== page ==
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Thread: Paper negatives

  1. #891

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    Re: Paper negatives

    Quote Originally Posted by Jimi View Post
    Tony, if all you get is a black image - try to move the flash further away from the paper
    Agreed, but I do not understand why it is happening.
    For film the GN of a flashgun lowers for a ISO rating less that 100, and then, in manual setting, the distance and f# are determined - for that film speed.
    This is exactly what I am doing for paper negatives. I 've assumed ISO6 for paper, therefore my flash's GN drops from 30 to 7.5.
    At an aperture of f5.6 this gives a flash to subject distance of 1.34m. I set the speed to 1/60s and the lens on the X setting
    Yet when I'm in the region of 1.5m to 2m from the subject I get a totally black image instead of an reasonably exposed image.
    I'm obviously missing something and it is this I'm trying to determine.
    Any and all help welcome
    regards
    Tony

  2. #892
    Randy's Avatar
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    Re: Paper negatives

    Tony, this doesn't make sense to me, getting a completely black paper neg with the numbers you are giving just sounds to me that the problem lies somewhere other than what you have stated as the GN, flash distance, and aperture. It looks like your calculations are correct, which would indicate that the paper is or has been exposed to light at some other step in the process.
    https://dl.dropboxusercontent.com/u/52893762/bigger4b.jpg

  3. #893
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    Re: Paper negatives

    Tony, there's little to no reciprocity failure with paper negatives. I don't understand the part where you say the guide number for film lowers for ISO below 100. The guide number is related to the flash output power. Are you implying your flash only indicates no lower than ISO 100? Then try extrapolation down to ISO 6 - what is it, 5 stops or so? Just assume the guide number stays constant and figure your exposure directly to your ISO. By assuming a lower guide number for sub-100 ISOs, you're effectively over-exposing.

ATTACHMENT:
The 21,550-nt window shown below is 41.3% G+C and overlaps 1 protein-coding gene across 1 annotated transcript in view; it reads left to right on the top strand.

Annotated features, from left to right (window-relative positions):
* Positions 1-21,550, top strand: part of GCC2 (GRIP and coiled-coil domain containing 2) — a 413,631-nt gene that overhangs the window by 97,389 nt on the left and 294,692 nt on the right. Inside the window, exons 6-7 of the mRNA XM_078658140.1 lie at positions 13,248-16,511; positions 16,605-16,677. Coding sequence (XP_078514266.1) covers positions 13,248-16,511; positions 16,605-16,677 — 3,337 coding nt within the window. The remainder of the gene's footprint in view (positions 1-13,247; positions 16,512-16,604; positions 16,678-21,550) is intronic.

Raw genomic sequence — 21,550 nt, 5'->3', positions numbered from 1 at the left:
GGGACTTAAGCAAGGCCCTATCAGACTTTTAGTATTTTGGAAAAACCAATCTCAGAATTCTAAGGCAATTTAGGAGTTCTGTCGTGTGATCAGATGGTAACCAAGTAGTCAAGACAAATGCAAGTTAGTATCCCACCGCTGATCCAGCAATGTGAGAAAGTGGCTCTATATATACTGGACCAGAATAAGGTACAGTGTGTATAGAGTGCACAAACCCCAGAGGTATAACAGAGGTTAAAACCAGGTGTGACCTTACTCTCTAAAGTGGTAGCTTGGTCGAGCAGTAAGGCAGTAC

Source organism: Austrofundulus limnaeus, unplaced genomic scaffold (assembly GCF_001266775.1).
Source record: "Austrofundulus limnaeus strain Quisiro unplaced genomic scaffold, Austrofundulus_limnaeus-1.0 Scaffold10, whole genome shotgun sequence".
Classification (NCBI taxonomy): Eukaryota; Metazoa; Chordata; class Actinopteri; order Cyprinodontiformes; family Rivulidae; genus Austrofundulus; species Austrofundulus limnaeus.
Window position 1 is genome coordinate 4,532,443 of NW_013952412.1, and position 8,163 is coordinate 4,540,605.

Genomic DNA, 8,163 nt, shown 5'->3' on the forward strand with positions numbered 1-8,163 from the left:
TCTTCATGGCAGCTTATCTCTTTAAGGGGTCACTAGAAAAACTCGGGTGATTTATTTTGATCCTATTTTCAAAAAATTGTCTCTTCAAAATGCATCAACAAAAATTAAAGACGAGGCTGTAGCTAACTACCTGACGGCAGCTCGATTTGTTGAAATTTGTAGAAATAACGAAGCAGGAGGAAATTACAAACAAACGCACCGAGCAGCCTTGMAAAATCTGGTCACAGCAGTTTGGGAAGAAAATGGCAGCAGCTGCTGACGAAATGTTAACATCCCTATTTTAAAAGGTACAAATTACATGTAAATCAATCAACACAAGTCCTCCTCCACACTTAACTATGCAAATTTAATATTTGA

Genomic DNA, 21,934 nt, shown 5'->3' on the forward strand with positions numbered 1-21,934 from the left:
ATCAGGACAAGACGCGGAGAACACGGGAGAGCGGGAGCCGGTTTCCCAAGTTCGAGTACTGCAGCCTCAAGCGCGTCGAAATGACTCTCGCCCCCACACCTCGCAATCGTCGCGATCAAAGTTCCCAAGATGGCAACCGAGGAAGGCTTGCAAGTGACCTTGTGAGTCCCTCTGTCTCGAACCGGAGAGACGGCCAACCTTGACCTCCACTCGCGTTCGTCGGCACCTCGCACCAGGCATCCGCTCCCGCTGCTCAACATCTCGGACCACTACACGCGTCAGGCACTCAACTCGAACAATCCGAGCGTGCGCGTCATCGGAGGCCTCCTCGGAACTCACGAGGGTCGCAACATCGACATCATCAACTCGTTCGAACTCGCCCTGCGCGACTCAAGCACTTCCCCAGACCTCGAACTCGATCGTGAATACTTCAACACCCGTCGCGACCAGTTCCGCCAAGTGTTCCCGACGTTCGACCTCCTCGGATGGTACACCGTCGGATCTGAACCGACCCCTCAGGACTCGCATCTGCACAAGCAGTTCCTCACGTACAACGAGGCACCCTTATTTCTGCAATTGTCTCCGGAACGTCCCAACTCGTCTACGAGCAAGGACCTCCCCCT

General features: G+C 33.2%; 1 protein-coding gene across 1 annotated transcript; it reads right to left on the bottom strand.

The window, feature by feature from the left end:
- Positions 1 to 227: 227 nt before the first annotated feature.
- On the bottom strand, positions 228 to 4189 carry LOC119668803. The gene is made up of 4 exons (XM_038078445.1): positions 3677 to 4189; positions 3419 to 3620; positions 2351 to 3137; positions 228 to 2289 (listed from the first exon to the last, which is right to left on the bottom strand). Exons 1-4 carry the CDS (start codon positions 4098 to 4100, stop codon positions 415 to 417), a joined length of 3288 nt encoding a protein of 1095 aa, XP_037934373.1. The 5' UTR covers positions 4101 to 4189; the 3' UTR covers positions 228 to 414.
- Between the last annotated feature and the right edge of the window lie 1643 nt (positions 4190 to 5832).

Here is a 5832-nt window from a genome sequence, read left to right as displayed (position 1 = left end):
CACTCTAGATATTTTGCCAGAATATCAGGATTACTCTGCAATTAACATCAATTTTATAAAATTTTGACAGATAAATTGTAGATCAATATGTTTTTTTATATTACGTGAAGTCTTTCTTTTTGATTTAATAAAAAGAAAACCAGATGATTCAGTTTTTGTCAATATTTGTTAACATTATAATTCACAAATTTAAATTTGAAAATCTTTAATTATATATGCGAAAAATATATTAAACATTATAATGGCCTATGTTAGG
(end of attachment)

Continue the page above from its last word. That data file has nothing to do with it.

The photograph and the thing being photographed are not the same thing.

  4. #894

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    Re: Paper negatives

    Quote Originally Posted by JoeV View Post
    Tony, I don't understand the part where you say the guide number for film lowers for ISO below 100. The guide number is related to the flash output power. Then try extrapolation down to ISO 6 - what is it, 5 stops or so? Just assume the guide number stays constant and figure your exposure directly to your ISO. By assuming a lower guide number for sub-100 ISOs, you're effectively over-exposing.
    The dial/display on my flash guns shows if a film has a different ISO to 100 then the guide number increases/decreases proportionally. For instance, at ISO 100 (on one flash) I get the display of f2@15m (GN 30) if I change the dial/display to ISO 50 then I get the display of f2@7.5m (GN 15) Conversely if I go to ISO 400 the display shows f4@15 (GN 60). I'm assuming that the same changes also relate to paper negative. So for ISO6 the GN is 7.5 - which at f2 gives flash to subject distance of 3.75m. You are correct that the difference is 5 stops. Also it is all related the intensity of light decreasing by the square root of the increase in distance [decrease in ISO number). I just happen to prefer using a modified GN for calculations.

    regards

    Tont

  5. #895
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    Re: Paper negatives

    I confess I haven't done a lot of work with flash and paper negatives (but plenty with paper negatives in daylight). But here's a thought, crazy as it might sound.

    The spectrum of light output by flash is probably a fairly narrow bandwidth of blue light, daylight balanced (the narrowness of bandwidth is an assumption, but sounds reasonable to me given how flash tubes work). The guide numbers are intended for panchromatic film, which are sensitive to a wide spectrum, from red to blue, but with flash-only illumination are only being lit by this narrow spectrum of blue light.

    Now take the case of blue-sensitive-only paper being exposed by mainly blue flash. It's possible that its sensitivity would be similar to that of the blue spectrum of panchromatic film - ignoring the green/yellow/red end of panchromatic film's sensitivity.

    Which implies you should try exposing the paper as if its ISO were similar to panchromatic film. Try ISO 100 to start, and go from there.

    ~Joe
    The photograph and the thing being photographed are not the same thing.

  6. #896

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    Re: Paper negatives